Why Do Veterinarians Use Bisphosphonates Off Label?

Veterinarians can legally administer tiludronate to young Thoroughbreds, but should we?

Tiludronate disodium (Tildren) is one of two Food and Drug Administration (FDA)-approved bisphosphonate drugs “For the control of clinical signs associated with navicular syndrome in horses.”

As we know, young Thoroughbred racehorses rarely suffer navicular syndrome, yet tiludronate can be found in the trucks of many racetrack veterinarians. This product is not licensed for anything but navicular syndrome and the safety of this product has not been studied in horses under four years of age. So how and why is tiludronate being used in juvenile racehorses?

How veterinarians use off-label drugs

The FDA grants veterinarians the legal ability to use approved human and animal drugs in an extra-label manner. This means that a drug can be administered to a horse in a way that the product’s label does not list.

To prescribe drugs off label, veterinarians need to follow the FDA’s requirements for extra-label drug use. For example, the FDA would permit off-label use of a specific medication if:

  • There is no animal drug approved for the intended use; or
  • There is an animal drug approved for the intended use, but the approved drug does not contain the required active ingredient.

Furosemide (known commercially as Salix or Lasix) provides a good example of off-label drug use in horses. The product information for Salix—which is FDA approved in horses—states, “Salix® is indicated for the treatment of edema, (pulmonary congestion, ascites) associated with cardiac insufficiency and acute noninflammatory tissue edema.” This label clearly does not indicate that the product may be used for prevention of exercise-induced pulmonary hemorrhage. Yet, as we know, furosemide is widely used in competitive horses, including Thoroughbreds, for this purpose.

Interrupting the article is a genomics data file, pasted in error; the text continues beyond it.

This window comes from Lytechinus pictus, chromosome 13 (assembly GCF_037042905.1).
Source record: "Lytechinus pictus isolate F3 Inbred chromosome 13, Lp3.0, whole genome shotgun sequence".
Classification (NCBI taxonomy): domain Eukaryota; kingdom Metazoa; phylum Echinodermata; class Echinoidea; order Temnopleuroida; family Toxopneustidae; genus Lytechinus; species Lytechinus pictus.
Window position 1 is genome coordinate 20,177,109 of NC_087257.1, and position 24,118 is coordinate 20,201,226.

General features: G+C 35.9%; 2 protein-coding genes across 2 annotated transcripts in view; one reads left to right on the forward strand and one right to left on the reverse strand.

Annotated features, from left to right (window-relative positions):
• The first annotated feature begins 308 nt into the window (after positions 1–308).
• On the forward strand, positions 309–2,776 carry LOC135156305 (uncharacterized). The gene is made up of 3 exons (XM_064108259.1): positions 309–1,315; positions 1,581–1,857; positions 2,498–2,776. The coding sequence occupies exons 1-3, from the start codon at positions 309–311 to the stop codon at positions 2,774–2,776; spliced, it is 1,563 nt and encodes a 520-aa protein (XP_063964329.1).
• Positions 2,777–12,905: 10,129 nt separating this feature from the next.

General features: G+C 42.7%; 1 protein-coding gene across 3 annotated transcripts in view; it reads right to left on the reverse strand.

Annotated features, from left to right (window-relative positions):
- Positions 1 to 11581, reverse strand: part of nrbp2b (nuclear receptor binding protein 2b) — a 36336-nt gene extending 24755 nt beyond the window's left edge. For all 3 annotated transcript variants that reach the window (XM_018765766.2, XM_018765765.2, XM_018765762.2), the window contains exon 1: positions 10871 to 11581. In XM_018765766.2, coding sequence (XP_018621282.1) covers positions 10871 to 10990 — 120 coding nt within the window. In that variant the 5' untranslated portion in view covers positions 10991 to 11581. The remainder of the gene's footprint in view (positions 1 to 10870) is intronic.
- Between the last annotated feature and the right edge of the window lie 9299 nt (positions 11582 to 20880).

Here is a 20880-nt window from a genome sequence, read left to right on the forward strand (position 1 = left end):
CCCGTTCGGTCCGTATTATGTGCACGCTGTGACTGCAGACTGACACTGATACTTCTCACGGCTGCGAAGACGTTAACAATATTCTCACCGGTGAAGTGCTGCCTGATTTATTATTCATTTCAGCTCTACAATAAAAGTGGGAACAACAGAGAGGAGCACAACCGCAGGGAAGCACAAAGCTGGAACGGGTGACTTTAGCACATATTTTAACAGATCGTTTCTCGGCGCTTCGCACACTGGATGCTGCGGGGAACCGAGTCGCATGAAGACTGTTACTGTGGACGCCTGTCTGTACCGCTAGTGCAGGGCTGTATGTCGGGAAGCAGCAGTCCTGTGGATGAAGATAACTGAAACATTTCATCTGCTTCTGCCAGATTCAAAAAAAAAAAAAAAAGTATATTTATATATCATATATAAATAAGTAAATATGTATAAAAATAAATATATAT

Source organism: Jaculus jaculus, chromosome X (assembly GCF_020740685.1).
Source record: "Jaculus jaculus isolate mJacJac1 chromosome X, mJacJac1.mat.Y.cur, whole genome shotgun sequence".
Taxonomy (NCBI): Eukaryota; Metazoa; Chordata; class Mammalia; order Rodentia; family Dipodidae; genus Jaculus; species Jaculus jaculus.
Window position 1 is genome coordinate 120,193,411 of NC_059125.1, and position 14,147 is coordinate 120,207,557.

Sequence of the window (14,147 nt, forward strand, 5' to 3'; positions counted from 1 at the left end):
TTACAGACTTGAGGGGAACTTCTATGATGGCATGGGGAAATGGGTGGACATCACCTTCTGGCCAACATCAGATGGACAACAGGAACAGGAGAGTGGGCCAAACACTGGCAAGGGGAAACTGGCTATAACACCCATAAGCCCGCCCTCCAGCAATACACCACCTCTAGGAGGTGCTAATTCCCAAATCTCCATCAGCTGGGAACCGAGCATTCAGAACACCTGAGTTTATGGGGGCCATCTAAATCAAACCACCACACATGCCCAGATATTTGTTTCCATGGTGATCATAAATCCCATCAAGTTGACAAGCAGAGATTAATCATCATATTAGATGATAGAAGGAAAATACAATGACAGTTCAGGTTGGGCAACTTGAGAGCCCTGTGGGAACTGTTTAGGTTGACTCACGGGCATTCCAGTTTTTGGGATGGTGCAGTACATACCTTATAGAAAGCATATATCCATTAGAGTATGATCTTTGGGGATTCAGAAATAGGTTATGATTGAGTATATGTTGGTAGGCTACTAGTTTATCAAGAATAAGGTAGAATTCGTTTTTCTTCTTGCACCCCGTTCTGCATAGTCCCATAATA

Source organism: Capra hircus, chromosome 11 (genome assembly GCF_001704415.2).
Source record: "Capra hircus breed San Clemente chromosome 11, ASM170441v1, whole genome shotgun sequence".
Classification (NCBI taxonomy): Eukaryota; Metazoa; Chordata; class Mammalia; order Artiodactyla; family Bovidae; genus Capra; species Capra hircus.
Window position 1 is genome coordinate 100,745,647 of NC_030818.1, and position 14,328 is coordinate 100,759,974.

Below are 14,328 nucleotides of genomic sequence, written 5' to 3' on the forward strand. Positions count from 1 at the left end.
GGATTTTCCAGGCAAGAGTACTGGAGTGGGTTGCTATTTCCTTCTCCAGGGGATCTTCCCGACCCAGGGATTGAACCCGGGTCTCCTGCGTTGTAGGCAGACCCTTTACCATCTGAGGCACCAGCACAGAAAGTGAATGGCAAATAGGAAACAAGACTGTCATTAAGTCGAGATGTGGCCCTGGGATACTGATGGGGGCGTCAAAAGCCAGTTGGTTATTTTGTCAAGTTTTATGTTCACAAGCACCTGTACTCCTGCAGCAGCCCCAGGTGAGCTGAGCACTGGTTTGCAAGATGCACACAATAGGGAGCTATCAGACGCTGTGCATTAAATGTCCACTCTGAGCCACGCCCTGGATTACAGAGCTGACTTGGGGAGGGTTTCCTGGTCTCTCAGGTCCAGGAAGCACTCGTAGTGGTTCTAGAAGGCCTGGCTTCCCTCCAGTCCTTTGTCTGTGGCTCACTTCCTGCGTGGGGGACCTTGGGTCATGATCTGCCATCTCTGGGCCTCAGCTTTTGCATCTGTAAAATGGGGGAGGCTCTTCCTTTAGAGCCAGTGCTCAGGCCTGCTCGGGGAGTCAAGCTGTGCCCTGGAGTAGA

Similarly, tiludronate can be used off label (i.e., for more than just navicular syndrome) should the veterinarian deem it necessary.

Why use Tiludronate off label?

Tiludronate has “anti-resorption” effects on bone. By binding to osteoclasts, the cells that break down bone, tiludronate minimizes bone turnover. For conditions like navicular syndrome characterized by bone degeneration, stopping this degeneration by decreasing turnover is deemed helpful.

Osteoarthritis (OA), another musculoskeletal condition frequently seen in horses, is characterized by degenerative changes leading to inflammation, pain, and loss of function/retirement. A study published in 2010 demonstrated a beneficial effect of intravenous (IV) tiludronate in the treatment of bone spavin (tarsal osteoarthritis). Specifically, a significant improvement in lameness was appreciated at 60 and 120 days following treatment. That research team concluded, “Tiludronate in combination with controlled exercise offers an alternate medical treatment for bone spavin.”